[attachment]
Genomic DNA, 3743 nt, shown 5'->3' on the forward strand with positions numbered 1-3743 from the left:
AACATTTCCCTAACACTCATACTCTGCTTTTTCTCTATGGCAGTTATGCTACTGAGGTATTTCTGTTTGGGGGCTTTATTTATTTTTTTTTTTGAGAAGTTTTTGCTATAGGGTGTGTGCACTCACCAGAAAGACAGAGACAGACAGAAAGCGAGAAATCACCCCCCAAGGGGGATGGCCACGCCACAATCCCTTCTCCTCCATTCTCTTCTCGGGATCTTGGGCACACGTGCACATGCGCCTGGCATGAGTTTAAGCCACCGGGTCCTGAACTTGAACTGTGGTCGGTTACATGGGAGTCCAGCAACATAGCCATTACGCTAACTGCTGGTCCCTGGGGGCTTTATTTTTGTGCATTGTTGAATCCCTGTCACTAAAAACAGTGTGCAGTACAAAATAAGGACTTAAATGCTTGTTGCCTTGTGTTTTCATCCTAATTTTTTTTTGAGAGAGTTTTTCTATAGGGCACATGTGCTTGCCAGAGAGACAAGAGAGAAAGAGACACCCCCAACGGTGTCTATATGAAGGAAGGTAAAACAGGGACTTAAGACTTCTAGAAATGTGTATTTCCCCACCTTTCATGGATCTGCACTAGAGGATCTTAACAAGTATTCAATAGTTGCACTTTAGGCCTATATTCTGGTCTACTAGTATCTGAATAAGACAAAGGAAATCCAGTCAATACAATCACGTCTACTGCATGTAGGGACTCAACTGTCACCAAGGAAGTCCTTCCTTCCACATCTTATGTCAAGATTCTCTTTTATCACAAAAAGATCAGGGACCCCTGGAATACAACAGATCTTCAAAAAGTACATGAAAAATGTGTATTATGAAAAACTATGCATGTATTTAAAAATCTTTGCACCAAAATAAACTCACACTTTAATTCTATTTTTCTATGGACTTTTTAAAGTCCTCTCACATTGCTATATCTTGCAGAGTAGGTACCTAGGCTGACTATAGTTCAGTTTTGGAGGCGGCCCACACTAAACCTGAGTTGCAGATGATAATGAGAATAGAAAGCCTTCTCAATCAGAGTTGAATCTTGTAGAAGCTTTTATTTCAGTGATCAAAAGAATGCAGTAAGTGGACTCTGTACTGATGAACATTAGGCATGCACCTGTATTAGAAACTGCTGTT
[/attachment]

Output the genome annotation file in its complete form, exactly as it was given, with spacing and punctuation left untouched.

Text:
Genomic DNA, 3743 nt, shown 5'->3' on the forward strand with positions numbered 1-3743 from the left:
AACATTTCCCTAACACTCATACTCTGCTTTTTCTCTATGGCAGTTATGCTACTGAGGTATTTCTGTTTGGGGGCTTTATTTATTTTTTTTTTTGAGAAGTTTTTGCTATAGGGTGTGTGCACTCACCAGAAAGACAGAGACAGACAGAAAGCGAGAAATCACCCCCCAAGGGGGATGGCCACGCCACAATCCCTTCTCCTCCATTCTCTTCTCGGGATCTTGGGCACACGTGCACATGCGCCTGGCATGAGTTTAAGCCACCGGGTCCTGAACTTGAACTGTGGTCGGTTACATGGGAGTCCAGCAACATAGCCATTACGCTAACTGCTGGTCCCTGGGGGCTTTATTTTTGTGCATTGTTGAATCCCTGTCACTAAAAACAGTGTGCAGTACAAAATAAGGACTTAAATGCTTGTTGCCTTGTGTTTTCATCCTAATTTTTTTTTGAGAGAGTTTTTCTATAGGGCACATGTGCTTGCCAGAGAGACAAGAGAGAAAGAGACACCCCCAACGGTGTCTATATGAAGGAAGGTAAAACAGGGACTTAAGACTTCTAGAAATGTGTATTTCCCCACCTTTCATGGATCTGCACTAGAGGATCTTAACAAGTATTCAATAGTTGCACTTTAGGCCTATATTCTGGTCTACTAGTATCTGAATAAGACAAAGGAAATCCAGTCAATACAATCACGTCTACTGCATGTAGGGACTCAACTGTCACCAAGGAAGTCCTTCCTTCCACATCTTATGTCAAGATTCTCTTTTATCACAAAAAGATCAGGGACCCCTGGAATACAACAGATCTTCAAAAAGTACATGAAAAATGTGTATTATGAAAAACTATGCATGTATTTAAAAATCTTTGCACCAAAATAAACTCACACTTTAATTCTATTTTTCTATGGACTTTTTAAAGTCCTCTCACATTGCTATATCTTGCAGAGTAGGTACCTAGGCTGACTATAGTTCAGTTTTGGAGGCGGCCCACACTAAACCTGAGTTGCAGATGATAATGAGAATAGAAAGCCTTCTCAATCAGAGTTGAATCTTGTAGAAGCTTTTATTTCAGTGATCAAAAGAATGCAGTAAGTGGACTCTGTACTGATGAACATTAGGCATGCACCTGTATTAGAAACTGCTGTT